The Primetime Emmy Awards were not wrong 21 times. Each award handed out to the cast and crew behind David Chase’s “The Sopranos,” was more than earned. The HBO crime drama rode the wave that was started by “Oz” that brought darker themes to mainstream cable TV. It would provide a new pathway for television protagonists in the form of Tony Soprano. Played without flaw by James Gandolfini, the gangster who sought psychiatric help, pushed audiences to understand how someone so evil could function. The show is less about the mob killings and more about what happens during the funerals of these characters.
“The Sopranos” is capped off with one of the most chilling final hours in television history. After so much foreshadowing towards the death and comeuppance of Tony Soprano, an ambiguous cut to black left everyone begging for more. This year, creator David Chase is returning to the world of the Sopranos in a new prequel film.
“The Many Saints of Newark” takes place in the titular city of New Jersey, in the late 1960s and early 1970s. The historical race riots of 1967, which were spurred on by the beating and arrest of taxi driver John William Smith, is the background of the first half. In the second half of the story, Tony Soprano, played by Michael Gandolfini, is coming of age in high school. His relationship with Richard “Dickie” Moltisanti, played by Alessandro Nivola, threatens to pull him into the amoral but seductive world of crime and the mafia.
Those two sides to crime stories are always the painful point of discourse when discussing films like “Goodfellas” or “The Wolf of Wall Street,” and “The Sopranos.” Most critics try to deride these as “glamourizing” violence and the lives of excess. Clearly, they don’t pay attention to the last act of the stories in which they pay the price for their selfishness and cruelty.
Director Martin Scorsese put it best when promoting “The Wolf of Wall Street,” “Maybe if we were born under different circumstances, maybe we would have made the same mistakes and choices.”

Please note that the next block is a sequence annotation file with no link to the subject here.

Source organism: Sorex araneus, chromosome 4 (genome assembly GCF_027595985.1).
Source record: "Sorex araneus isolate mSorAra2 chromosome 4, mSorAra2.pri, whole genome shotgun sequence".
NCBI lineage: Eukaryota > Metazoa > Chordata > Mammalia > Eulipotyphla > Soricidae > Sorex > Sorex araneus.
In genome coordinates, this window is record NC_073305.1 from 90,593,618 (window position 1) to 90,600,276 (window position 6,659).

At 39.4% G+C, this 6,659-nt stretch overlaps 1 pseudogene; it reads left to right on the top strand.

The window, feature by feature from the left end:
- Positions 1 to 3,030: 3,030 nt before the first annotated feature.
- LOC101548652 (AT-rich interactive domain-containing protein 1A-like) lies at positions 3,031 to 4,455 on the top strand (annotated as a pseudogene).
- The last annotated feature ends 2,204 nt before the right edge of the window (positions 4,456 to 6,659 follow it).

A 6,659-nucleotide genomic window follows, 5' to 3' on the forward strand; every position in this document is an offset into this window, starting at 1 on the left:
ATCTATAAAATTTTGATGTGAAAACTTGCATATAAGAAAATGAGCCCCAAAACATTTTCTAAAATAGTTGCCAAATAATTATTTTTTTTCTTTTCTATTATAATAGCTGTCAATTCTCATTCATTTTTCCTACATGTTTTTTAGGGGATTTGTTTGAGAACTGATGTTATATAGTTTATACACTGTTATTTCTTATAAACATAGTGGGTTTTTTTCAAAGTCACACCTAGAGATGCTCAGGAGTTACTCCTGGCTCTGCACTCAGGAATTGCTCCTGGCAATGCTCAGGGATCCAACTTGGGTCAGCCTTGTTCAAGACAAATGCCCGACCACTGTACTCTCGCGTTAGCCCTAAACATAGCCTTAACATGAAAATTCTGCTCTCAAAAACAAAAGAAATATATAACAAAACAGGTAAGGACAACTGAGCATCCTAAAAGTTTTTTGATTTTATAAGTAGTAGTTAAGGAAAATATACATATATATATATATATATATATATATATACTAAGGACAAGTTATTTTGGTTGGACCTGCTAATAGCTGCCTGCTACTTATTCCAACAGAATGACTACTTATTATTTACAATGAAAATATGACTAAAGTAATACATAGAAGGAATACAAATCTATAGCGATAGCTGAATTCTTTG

That ability to level with the characters and not look down at them to just point the finger at what goes wrong is also at the core of “Many Saints.” The familial relationships of the story are well-rounded by each performance. Vera Farmiga plays Livia Soprano, mother to Tony, and her fed-up attitude with any inconvenience is a perfect evocation of Nancy Marchand’s performance as the same character in the television series.
Special mentions should also be made for Billy Magnussen as Paulie Walnuts and John Magaro as Silvio Dante. Each captures that tough-guy swagger that may feel cool in their twenties and thirties, but becomes laughable when they are of a much older age in the television series.
The overall plot is sadly lead-footed, and the film does feel like a fan’s only experience. There are a few story culs-de-sac that start to drag, even for a two-hour-long film, that might only be resonant for fans of the original show.
The story of Tony Soprano ended in 2007 with an abrupt cut to black, with Journey’s “Don’t Stop Believing” on the jukebox. Oddly enough, returning to this story in a prequel format feels outdated now. The mainstream has caught up in character development where “The Sopranos” used to feel it was breaking new ground. It is the biggest disappointment to say that “Many Saints of Newark” is only par for the course.